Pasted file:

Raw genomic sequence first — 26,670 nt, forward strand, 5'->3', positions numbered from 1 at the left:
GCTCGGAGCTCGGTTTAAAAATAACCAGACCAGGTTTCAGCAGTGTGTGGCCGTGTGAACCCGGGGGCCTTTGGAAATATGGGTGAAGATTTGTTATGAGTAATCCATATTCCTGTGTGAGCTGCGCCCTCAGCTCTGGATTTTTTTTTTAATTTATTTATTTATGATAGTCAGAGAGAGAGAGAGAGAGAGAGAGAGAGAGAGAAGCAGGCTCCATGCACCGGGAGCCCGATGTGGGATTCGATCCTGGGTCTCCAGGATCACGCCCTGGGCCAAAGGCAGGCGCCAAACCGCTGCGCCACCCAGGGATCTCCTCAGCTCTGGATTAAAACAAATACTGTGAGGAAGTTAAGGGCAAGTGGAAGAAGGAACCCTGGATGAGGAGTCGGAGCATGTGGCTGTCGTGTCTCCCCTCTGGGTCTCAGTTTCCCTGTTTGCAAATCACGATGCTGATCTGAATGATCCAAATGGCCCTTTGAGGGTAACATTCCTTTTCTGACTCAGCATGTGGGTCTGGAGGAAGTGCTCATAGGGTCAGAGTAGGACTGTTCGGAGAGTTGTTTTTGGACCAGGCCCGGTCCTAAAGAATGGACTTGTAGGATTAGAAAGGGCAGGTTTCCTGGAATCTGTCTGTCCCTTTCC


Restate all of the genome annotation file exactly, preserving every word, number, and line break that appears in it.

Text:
Raw genomic sequence first — 26,670 nt, forward strand, 5'->3', positions numbered from 1 at the left:
GCTCGGAGCTCGGTTTAAAAATAACCAGACCAGGTTTCAGCAGTGTGTGGCCGTGTGAACCCGGGGGCCTTTGGAAATATGGGTGAAGATTTGTTATGAGTAATCCATATTCCTGTGTGAGCTGCGCCCTCAGCTCTGGATTTTTTTTTTAATTTATTTATTTATGATAGTCAGAGAGAGAGAGAGAGAGAGAGAGAGAGAGAGAAGCAGGCTCCATGCACCGGGAGCCCGATGTGGGATTCGATCCTGGGTCTCCAGGATCACGCCCTGGGCCAAAGGCAGGCGCCAAACCGCTGCGCCACCCAGGGATCTCCTCAGCTCTGGATTAAAACAAATACTGTGAGGAAGTTAAGGGCAAGTGGAAGAAGGAACCCTGGATGAGGAGTCGGAGCATGTGGCTGTCGTGTCTCCCCTCTGGGTCTCAGTTTCCCTGTTTGCAAATCACGATGCTGATCTGAATGATCCAAATGGCCCTTTGAGGGTAACATTCCTTTTCTGACTCAGCATGTGGGTCTGGAGGAAGTGCTCATAGGGTCAGAGTAGGACTGTTCGGAGAGTTGTTTTTGGACCAGGCCCGGTCCTAAAGAATGGACTTGTAGGATTAGAAAGGGCAGGTTTCCTGGAATCTGTCTGTCCCTTTCC